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Italian Train Travel

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Rome, Italy

Italian Train Travel Rome Reviews

spocklogic spocklog…
325 reviews
Takes Patience and Time Aug 07, 2016
Getting about by train, as opposed to renting a car, in Italy is certainly doable, but definitely requires patience and time. You have to be willing to be a little flexible and not expect to make a station by such a time to catch another train. This sometimes works out, but not always. In general the trains are fairly new, comfortable and nice inside, but there are some older ones still in service that are showing their years. Even these are older ones, however, are better than many trains that run in the USA on Amtrak, which are generally uncomfortable, dirty and occasionally smelly.

It is fairly convenient to get your tickets from a machine on the day of travel and not much need to book in advance. They are not all that reliable if using a charge card, but readily accept cash and give correct change. All major stations have these machines, but smaller stations just have the ticket window. They can usually be helpful in providing some guidance on making a train change, which is usually required when visiting smaller cities. Finding the correct track to make the change is usually the greatest challenge. If lucky, there will be a sign above the track waiting area indicating the next train. Smaller stations are not that big and usually have a couple/few tracks.

The Italian trains have reserved seats, so you must find your correct car and seat before boarding. The conductor will make you move if you sit where you are not supposed to be. There are also first class and second class tickets available. The first class is a little nicer and they give you a free drink, sandwich and snack, but the 2nd class is just fine for a cheaper price. Try to remember to validate your ticket in one of the small machines before boarding the train. There can be a hefty fine for not doing so. Over many years of train travel in Italy I have forgotten a few times, but the conductor said nothing about it. They may be more forgiving of tourists.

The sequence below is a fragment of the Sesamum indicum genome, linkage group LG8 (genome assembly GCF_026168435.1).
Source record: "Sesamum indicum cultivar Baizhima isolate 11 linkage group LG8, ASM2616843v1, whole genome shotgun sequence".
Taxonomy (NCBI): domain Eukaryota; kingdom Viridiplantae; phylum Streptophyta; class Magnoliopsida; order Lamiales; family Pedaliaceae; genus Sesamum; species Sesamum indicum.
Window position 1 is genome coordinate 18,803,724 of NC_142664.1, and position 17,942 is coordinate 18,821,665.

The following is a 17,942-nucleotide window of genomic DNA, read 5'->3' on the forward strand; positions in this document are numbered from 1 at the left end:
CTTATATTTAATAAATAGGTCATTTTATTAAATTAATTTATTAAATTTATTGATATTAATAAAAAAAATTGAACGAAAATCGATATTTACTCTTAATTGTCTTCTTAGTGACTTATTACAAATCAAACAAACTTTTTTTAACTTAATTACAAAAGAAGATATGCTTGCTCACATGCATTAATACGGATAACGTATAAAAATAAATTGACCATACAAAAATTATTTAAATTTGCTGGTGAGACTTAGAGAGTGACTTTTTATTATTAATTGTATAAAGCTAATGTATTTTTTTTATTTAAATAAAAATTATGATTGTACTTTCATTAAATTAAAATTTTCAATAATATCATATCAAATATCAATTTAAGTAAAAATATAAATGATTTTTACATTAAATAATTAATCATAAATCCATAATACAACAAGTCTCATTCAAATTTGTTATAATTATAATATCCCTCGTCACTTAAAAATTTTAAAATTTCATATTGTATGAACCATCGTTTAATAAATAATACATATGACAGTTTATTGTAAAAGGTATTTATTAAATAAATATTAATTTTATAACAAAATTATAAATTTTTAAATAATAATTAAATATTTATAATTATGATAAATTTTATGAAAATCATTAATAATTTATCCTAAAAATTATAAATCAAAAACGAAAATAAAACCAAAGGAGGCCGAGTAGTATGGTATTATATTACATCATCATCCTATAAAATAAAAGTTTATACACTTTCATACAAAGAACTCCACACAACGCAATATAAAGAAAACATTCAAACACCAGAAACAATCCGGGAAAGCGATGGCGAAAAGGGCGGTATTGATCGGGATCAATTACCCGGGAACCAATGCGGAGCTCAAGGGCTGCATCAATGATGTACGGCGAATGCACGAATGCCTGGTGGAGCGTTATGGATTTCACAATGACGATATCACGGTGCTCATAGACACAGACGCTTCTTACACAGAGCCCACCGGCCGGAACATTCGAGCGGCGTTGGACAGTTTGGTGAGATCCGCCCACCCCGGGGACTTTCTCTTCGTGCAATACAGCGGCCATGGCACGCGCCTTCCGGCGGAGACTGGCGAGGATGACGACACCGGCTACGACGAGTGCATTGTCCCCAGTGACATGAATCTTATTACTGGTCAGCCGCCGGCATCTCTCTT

Italian Train Travel
Leonardo Express (Runs between Fiu…
Trenitalia Train
2 / 2 TravBuddies found this review helpful/trustworthy
spocklogic says:
The transfers can be tricky too.
Posted on: Jan 01, 2017
WalterC says:
Yeah, travel to or from the smaller cities does take patience, especially on the weekends.
Posted on: Dec 31, 2016
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nmcrae1 nmcrae1
17 reviews
Jun 04, 2007
I would like to add to Eric's review that, unless you really have no interest in getting anywhere in a timely fashion, definitely avoid the "Regionale" rail lines. These are like the IC trains in that they stop frequently, except that Regionale stop EVEN MORE frequently. They never really seem to get going. They stop at literally every town on the line. I took a Regionale from Florence to Chuisi and it took several hours longer than it should have. So unless you're going to one of the small towns that the other rail lines do not stop in, do yourself a favor by avoiding the Regionale lines.
Eric Eric
408 reviews
May 08, 2006
There are a few things to know when riding the train in Italy. One of the most important things is to avoid "IC" or "inter-city" trains if you are in a hurry. IC train tickets are generally cheaper, but they are also considerably slower. I took an IC train from Rome to Perugia and it seemed like we stopped every 200 feet, at any slight sign of habitation. To make matters worse, the train was uncomfortably cramped and hot, and there was a crazy teenager with headphones on dancing uncomfortably close to me for the entire ride. ES, or Eurostar trains are best for traveling between big cities. They are fast, reliable, and definitely more comfortable than the IC trains.Another thing to remember is to always validate your ticket! At most train stations there are small yellow boxes where you can just slide your ticket in. The yellow box machine will stamp your ticket with a time, and then you can go board your train. Don't forget to validate your ticket!For more information on riding the train in Italy, check out this excellent resource by Martha Bakerjian.
Wilsok says:
thanks for the post
Posted on: May 26, 2008
foolz0r says:
nice link! That's key, and super duper helpful =)

good job also on the 'validate your ticket' thing!
Posted on: May 10, 2006

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